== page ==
This year's iPhone could see one of the biggest changes yet for Apple's smartphone line, says one analyst.
Last month, Apple unveiled a new type of trackpad for its updatedand its . Dubbed , the new trackpad is pressure-sensitive, so it responds to how you press on the surface.
The Apple Watch, which goes on sale this month, also is equipped with Force Touch.
That, according to the Wall Street Journal and others, including KGI Securities analyst Ming-Chi Kuo.
In an investors note released Thursday and picked up by AppleInsider, Kuo said that Force Touch will be "the most significant change" to the iPhone's interface to date -- so significant that Apple could even dub this year's model the iPhone 7 rather than the iPhone 6S.
The iPhone line is hugely important to Apple. It is theof the company's revenue, and its financial importance was made vividly clear in the final quarter of calendar 2014 when record sales of 74.5 million iPhones for quarterly profits ($18 billion) among publicly traded companies. (By contrast, sales of the iPad continued to slump.)
In an intensely competitive smartphone market, Apple also needs to keep advancing the technology in the iPhone to keep consumers from being tempted by rivals. Samsung, for one, continues to step up its game -- its new Galaxy 6 shifted to a more high-end metal body from the traditional plastic, along with adding other improvements, and the Galaxy 6 Edge features an eye-catching display that wraps around the edge of the phone.
With the iPhone 6 and iPhone 6 Plus, introduced last September, Apple made a belated nod toward the field of "phablets," or jumbo smartphones, that had been established in large part by Samsung models. Those latest iPhones also introduced the Apple Pay mobile payments technology.
Apple typically launches a major new iPhone model every other year, with lesser upgrades in the interim years. The practice has become so common that analysts and users alike have come to expect only small improvements and a few new features for the so-called S models, such as last year's iPhone 5S. But the addition of Force Touch would indeed alter the way the entire touch interface is used -- not only resulting in a major upgrade but also giving the iPhone a competitive edge over rival phones.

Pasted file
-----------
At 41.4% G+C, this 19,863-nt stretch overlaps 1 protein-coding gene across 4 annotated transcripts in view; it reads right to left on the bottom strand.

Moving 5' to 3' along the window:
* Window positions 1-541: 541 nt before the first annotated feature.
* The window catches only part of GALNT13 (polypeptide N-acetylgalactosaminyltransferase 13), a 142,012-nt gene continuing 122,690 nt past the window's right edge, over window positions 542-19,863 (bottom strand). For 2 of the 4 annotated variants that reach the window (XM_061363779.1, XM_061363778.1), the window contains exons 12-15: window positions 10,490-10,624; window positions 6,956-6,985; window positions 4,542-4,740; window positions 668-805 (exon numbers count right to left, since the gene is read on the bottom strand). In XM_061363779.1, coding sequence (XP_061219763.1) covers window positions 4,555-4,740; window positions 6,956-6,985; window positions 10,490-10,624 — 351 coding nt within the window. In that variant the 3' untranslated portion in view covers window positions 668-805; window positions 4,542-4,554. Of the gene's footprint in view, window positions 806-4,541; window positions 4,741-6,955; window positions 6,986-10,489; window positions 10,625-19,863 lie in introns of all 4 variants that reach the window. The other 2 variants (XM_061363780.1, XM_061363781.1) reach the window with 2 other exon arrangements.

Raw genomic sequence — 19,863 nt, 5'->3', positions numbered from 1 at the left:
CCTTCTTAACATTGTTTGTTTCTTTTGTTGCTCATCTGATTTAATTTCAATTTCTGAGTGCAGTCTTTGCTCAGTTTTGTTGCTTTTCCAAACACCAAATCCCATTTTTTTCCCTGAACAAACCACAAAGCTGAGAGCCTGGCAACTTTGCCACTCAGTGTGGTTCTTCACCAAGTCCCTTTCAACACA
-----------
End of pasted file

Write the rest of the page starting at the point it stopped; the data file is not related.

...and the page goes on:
Instead of simply detecting the pressure of a touch, the iPhone's Force Touch might work a bit differently, according to Kuo.
"We believe that iPhone's Force Touch sensor doesn't directly detect the pressure applied by fingers," Kuo said. "Instead, it monitors the contact area on which the finger touches the screen to decide how big the pressure is."
The analyst said he believes Force Touch on the iPhone will use capacitive technology, which responds to the electrical conductive properties of your finger, thus allowing for a lighter touch. The Force Touch sensor itself would be placed under the phone's in-cell touch panel's backlight. An in-cell touch panel combines the phone's touch sensors directly with the LCD screen into a single layer, which would space in the tight quarters of a smartphone.
Kuo also said he expects this year's iPhones to stick with the same screen sizes of 4.7 inches and 5.5 inches, introduced with the iPhone 6 and iPhone 6 Plus, respectively. Some rumors have suggested that Apple would unveil a 4-inch model for consumers who don't like the bigger-screen phones.
Kuo doesn't see a new 4-inch phone in his crystal ball but said that the iPhone 5S, which has a 4-inch display, could be reintroduced with a plastic back. That would create a low-cost, entry-level iPhone for budget-conscious consumers who prefer a smaller phone.
A spokeswoman for Apple declined CNET's request for comment.